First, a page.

September 29, 2014 § Leave a comment
Faith is not a constant thing: life can be wounding when you least expect it: an unforeseen tragedy, an unforgivable betrayal, or an unwelcome diagnosis can waylay the best of us.
And when that happens, we find ourselves doubting the existence of God.
That’s when we stop coming to services, when we stop participating in the holiday celebrations, when we let go of what we thought was important.
I remember, for example, going on a youth group trip with my home congregation in California. We visited Fremont, in northern California, and enjoyed home hospitality among the congregants there. I was staying with a woman who had all sorts of questions for me, once she heard I was about to go study to become a rabbi.
She explained to me that she no longer lit the Shabbat candles every Friday night because her mother had died. So long as her mother was living, she could believe that God loved her and cared for her. But when her mother died, her closeness to God died as well: how could God love her yet take her mother from her?
And, newbie that I was, I did not know precisely what I could say to her that would make everything okay again for her.
‘How can we believe in God when bad things happen to us?’ I wondered. ‘And what can I tell her that will restore her faith.’ Yet there is no magic formula that makes faith possible. Rather, faith is the product of a long process of wrestling.
What I learned in rabbinical school, in fact, is that faith is a very old paradox, one that every generation has faced at one point or another.
For example, we each find that we would like to make the following assertions regarding God:
1. God is good
2. God is all-powerful
3. Evil is real
But those three assertions, taken together, simply do not work. Any two of them together are fine; it’s when you put all three side-by-side that you run into trouble.
Most of the attempts at working on the problem of evil will deny one of those three. Usually, the denial will be that God is all-powerful, or that evil is real – though some will deny the ‘God is good’ but reinterpreting what is meant by ‘good.’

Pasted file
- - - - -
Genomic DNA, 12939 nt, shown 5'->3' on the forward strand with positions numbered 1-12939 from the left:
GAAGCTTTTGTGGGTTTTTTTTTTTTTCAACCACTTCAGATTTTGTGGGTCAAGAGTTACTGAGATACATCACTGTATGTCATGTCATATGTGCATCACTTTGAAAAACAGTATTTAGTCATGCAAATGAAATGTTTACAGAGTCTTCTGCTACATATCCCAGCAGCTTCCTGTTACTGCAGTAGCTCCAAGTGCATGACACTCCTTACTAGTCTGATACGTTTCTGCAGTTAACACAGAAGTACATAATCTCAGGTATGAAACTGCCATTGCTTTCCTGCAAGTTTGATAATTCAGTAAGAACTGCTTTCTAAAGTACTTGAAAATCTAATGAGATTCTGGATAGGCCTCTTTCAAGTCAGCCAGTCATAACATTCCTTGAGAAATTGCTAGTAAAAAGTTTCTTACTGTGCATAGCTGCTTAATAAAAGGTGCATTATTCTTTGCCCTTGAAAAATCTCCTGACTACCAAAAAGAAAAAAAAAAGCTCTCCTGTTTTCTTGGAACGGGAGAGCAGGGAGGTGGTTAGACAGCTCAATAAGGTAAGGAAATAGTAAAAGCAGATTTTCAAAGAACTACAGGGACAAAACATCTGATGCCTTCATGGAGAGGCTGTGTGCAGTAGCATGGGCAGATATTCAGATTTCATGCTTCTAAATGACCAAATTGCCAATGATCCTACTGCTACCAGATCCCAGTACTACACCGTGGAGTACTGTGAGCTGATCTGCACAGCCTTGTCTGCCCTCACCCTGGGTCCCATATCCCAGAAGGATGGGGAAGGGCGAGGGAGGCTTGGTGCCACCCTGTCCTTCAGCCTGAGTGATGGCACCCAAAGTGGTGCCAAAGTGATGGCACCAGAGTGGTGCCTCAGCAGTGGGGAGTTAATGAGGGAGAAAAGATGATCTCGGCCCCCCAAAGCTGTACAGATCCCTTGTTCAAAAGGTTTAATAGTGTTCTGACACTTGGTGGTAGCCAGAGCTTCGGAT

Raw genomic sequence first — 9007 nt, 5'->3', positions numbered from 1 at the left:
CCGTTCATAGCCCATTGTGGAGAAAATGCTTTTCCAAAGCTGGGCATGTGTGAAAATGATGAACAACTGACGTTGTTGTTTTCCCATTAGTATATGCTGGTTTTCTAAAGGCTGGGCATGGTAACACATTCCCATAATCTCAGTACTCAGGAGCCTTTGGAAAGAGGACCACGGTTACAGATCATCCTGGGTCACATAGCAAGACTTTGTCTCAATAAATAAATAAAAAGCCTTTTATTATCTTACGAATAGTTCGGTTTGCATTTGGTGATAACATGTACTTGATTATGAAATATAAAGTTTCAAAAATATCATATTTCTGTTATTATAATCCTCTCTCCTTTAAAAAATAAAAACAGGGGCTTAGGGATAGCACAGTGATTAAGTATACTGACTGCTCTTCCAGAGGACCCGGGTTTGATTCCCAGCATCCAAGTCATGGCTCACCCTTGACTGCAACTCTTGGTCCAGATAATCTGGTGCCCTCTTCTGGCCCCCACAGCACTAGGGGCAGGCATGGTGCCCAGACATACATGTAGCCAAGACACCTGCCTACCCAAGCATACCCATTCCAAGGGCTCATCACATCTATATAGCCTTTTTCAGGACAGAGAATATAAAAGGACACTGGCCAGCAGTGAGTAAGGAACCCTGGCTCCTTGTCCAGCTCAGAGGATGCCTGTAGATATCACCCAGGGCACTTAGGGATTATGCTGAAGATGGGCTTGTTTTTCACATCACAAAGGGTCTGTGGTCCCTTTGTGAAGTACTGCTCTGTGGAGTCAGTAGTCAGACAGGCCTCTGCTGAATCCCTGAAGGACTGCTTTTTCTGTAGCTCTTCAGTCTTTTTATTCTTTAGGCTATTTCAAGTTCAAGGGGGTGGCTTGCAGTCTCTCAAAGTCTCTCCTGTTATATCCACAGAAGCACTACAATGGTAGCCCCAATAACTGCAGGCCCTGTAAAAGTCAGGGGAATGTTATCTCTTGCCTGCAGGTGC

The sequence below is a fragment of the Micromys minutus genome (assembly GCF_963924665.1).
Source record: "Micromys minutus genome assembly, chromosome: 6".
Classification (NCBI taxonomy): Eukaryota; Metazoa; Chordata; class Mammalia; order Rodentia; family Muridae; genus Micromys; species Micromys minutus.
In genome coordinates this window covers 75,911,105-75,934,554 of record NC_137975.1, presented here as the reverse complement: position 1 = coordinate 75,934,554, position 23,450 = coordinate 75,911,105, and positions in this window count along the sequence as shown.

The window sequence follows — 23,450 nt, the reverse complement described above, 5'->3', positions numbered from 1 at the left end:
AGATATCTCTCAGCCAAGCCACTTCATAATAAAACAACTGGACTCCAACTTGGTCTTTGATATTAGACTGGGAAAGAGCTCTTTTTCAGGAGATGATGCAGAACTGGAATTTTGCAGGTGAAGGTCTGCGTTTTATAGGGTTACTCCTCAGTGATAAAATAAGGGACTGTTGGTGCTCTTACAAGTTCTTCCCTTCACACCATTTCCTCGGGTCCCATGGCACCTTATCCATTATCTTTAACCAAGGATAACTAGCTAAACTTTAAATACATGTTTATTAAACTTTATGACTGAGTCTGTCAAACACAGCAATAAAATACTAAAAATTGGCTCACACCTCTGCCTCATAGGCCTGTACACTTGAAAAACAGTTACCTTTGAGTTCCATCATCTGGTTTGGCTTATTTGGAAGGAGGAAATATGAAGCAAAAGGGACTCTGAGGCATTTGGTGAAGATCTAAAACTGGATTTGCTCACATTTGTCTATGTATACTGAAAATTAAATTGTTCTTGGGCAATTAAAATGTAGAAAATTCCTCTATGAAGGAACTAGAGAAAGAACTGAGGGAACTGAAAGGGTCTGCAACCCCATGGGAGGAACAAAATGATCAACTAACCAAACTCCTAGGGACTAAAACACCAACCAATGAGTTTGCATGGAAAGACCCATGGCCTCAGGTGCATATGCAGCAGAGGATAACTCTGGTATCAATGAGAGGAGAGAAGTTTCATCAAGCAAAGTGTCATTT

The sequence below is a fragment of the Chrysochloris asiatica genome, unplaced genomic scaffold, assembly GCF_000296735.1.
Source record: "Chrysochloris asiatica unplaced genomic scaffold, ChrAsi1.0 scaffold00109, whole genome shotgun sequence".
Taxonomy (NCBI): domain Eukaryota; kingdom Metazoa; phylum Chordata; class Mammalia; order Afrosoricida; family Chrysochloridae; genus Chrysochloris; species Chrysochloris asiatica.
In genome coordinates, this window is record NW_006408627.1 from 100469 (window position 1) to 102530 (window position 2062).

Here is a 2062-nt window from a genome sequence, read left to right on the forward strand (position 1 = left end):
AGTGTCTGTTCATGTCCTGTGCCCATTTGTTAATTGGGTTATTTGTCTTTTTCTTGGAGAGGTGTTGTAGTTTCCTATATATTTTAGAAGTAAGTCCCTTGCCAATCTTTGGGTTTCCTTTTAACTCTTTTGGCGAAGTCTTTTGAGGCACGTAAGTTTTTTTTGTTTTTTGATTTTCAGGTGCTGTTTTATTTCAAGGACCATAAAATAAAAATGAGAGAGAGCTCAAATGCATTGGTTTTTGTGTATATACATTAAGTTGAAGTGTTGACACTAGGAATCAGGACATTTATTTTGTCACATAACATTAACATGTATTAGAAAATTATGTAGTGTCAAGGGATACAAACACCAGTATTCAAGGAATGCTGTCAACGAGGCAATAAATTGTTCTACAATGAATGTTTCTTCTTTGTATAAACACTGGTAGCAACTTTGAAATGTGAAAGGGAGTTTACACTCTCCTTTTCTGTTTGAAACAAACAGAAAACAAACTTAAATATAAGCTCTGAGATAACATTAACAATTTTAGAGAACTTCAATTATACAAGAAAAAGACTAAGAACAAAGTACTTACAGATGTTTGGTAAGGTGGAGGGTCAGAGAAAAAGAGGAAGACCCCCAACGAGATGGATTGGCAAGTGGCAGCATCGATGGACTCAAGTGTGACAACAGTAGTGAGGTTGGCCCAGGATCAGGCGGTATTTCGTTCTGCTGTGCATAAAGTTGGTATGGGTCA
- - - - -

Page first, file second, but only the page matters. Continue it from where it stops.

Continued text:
For example, in the wake of the Holocaust, there has been a line of thought that God is perhaps not all-powerful. We find images of God suffering alongside us in the rabbinical literature – the idea that God went into exile with the Jewish people, suffering from the destruction of the ancient Temple in Jerusalem. One could argue, therefore, that (for whatever reason) God cannot prevent these tragedies from happening. That is one possibility.
Or we affirm that God is all-powerful but deny the reality of evil. Much of Hasidic thought, such as CHABAD, takes the position that evil is merely an illusion. The world is a veil that obscures the view of the Divine. The suffering we experience is not actually real.
Except that it feels real.
I have a friend who lost her child to cancer this year. I am not about to tell her that her suffering is not real, that it is merely an illusion obscuring the view of the Divine.
When you are in acute mourning, it is the pain that feels real; it is the rest of your life that appears to be a dream.
Another response is to interpret tragedy as God’s will. God is punishing us, or God is teaching us a lesson. For example, there are folks who will say, in response to a tragedy, ‘God only gives us what we can handle.’
The rabbis like this line of thought: they argue that the many difficulties that Abraham faced were tests, God-given tests, to demonstrate his character and faithfulness.
Except, of course, that one of those tests was the near-sacrifice of his son. Was that a test of his son, too? And did God already know that he would succeed?
The problem with these kinds of frameworks is that it makes God out to be quite cruel. This point, in fact, is the force of the story of Job: God makes an idle bet with ha-Satan, the accuser, and lets ha-Satan ruin Job’s life just to prove a point. They take away his fortune and his children and his livelihood and his house and his health, just to settle a bet. It is breathtaking in its cruelty, if you think about it.
Another problem with this God-concept is that it makes cruelty seem to be okay. If God does it, then we should be allowed to be cruel too. And I don’t think that helps our basic problem in any way. If anything, it makes it worse.
Maimonides has his own answer, of course. Ever the rationalist, he has an explanation.
In Maimonides’ view, there are three types of evil that befall humanity, some of which is in our control and some of which is not:
1. The first is the evil associated with being made of matter, which is changeable and subject to decay. This evil is inherent in the way humanity is made, and cannot be overcome.
2. The second kind of evil is the result of “tyrannical domination” of some people over others. Usually, it is limited to an isolated individual outrage rather than a constant threat, except in times of war.
3. The third kind of evil is that which an individual brings on himself or herself. These are our bad habits and personal vices, large and small, which account for much of our misfortune. This third kind of evil (i.e., the most common kind) is the product of our own doing.